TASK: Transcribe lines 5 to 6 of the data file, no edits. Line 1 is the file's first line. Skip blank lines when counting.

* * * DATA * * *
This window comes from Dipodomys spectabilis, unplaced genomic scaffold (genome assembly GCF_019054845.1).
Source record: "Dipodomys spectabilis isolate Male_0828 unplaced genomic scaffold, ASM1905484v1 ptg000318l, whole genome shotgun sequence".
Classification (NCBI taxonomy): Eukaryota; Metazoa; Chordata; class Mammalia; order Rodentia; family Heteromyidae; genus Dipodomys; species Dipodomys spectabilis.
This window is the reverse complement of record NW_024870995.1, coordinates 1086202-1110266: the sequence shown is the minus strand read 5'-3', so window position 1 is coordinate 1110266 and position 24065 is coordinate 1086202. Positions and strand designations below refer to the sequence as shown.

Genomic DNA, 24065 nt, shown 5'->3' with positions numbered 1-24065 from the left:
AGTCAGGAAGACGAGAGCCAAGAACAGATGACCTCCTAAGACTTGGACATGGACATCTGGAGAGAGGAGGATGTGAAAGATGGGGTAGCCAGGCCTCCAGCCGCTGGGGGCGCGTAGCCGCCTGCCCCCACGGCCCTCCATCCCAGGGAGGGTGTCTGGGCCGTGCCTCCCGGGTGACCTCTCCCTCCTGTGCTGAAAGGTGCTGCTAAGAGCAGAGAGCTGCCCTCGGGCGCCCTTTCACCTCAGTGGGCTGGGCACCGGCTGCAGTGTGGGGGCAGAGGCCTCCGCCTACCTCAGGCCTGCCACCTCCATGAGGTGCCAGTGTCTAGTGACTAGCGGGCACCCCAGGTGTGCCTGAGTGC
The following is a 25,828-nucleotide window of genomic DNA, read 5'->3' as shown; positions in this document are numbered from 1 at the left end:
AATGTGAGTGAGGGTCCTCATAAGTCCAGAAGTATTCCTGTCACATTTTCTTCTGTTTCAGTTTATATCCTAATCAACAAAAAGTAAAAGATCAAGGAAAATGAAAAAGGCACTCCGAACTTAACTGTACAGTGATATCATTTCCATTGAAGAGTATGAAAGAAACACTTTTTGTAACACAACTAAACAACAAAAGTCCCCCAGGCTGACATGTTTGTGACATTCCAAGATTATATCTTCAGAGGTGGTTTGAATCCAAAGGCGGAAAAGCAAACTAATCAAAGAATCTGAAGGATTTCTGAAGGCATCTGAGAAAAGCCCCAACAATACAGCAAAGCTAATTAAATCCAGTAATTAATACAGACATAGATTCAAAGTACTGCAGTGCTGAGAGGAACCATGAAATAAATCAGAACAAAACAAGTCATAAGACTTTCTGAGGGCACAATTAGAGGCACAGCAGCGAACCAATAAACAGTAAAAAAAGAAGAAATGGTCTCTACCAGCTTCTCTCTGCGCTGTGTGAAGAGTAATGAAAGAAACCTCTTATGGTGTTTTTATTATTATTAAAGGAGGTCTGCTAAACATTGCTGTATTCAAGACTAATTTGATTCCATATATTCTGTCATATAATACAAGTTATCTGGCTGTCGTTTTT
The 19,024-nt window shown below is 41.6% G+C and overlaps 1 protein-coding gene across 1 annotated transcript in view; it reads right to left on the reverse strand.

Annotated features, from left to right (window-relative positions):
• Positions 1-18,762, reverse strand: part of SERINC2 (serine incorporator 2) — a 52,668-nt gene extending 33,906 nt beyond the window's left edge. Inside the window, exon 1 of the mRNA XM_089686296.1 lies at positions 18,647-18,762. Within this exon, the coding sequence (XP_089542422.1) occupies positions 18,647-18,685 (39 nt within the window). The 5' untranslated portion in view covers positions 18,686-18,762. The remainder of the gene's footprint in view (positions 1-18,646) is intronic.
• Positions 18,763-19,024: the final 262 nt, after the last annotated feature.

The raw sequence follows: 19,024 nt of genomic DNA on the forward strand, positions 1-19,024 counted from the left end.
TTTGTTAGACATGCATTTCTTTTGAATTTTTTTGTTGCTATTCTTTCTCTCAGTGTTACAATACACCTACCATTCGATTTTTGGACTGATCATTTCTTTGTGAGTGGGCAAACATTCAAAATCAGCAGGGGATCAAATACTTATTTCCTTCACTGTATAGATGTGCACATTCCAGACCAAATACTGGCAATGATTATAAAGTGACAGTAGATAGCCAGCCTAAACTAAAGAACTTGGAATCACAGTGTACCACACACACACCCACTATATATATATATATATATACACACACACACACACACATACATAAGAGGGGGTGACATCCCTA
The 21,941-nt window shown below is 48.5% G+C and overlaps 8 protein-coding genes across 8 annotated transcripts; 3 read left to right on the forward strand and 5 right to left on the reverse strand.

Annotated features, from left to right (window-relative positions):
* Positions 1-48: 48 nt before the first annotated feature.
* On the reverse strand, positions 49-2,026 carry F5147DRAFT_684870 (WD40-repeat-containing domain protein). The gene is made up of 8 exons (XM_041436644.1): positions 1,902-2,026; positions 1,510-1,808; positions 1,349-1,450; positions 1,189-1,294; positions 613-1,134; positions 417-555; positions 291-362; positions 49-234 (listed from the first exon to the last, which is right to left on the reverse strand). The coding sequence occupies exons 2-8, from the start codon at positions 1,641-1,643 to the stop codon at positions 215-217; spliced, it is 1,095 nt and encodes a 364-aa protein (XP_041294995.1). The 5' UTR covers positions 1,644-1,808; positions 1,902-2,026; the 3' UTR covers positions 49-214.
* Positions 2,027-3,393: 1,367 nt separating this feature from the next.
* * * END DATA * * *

Genomic DNA, 24065 nt, shown 5'->3' with positions numbered 1-24065 from the left:
AGTCAGGAAGACGAGAGCCAAGAACAGATGACCTCCTAAGACTTGGACATGGACATCTGGAGAGAGGAGGATGTGAAAGATGGGGTAGCCAGGCCTCCAGCCGCTGGGGGCGCGTAGCCGCCTGCCCCCACGGCCCTCCATCCCAGGGAGGGTGTCTGGGCCGTGCCTCCCGGGTGACCTCTCCCTCCTGTGCTGAAAGGTGCTGCTAAGAGCAGAGAGCTGCCCTCGGGCGCCCTTTCACCTCAGTGGGCTGGGCACCGGCTGCAGTGTGGGGGCAGAGGCCTCCGCCTACCTCAGGCCTGCCACCTCCATGAGGTGCCAGTGTCTAGTGACTAGCGGGCACCCCAGGTGTGCCTGAGTGC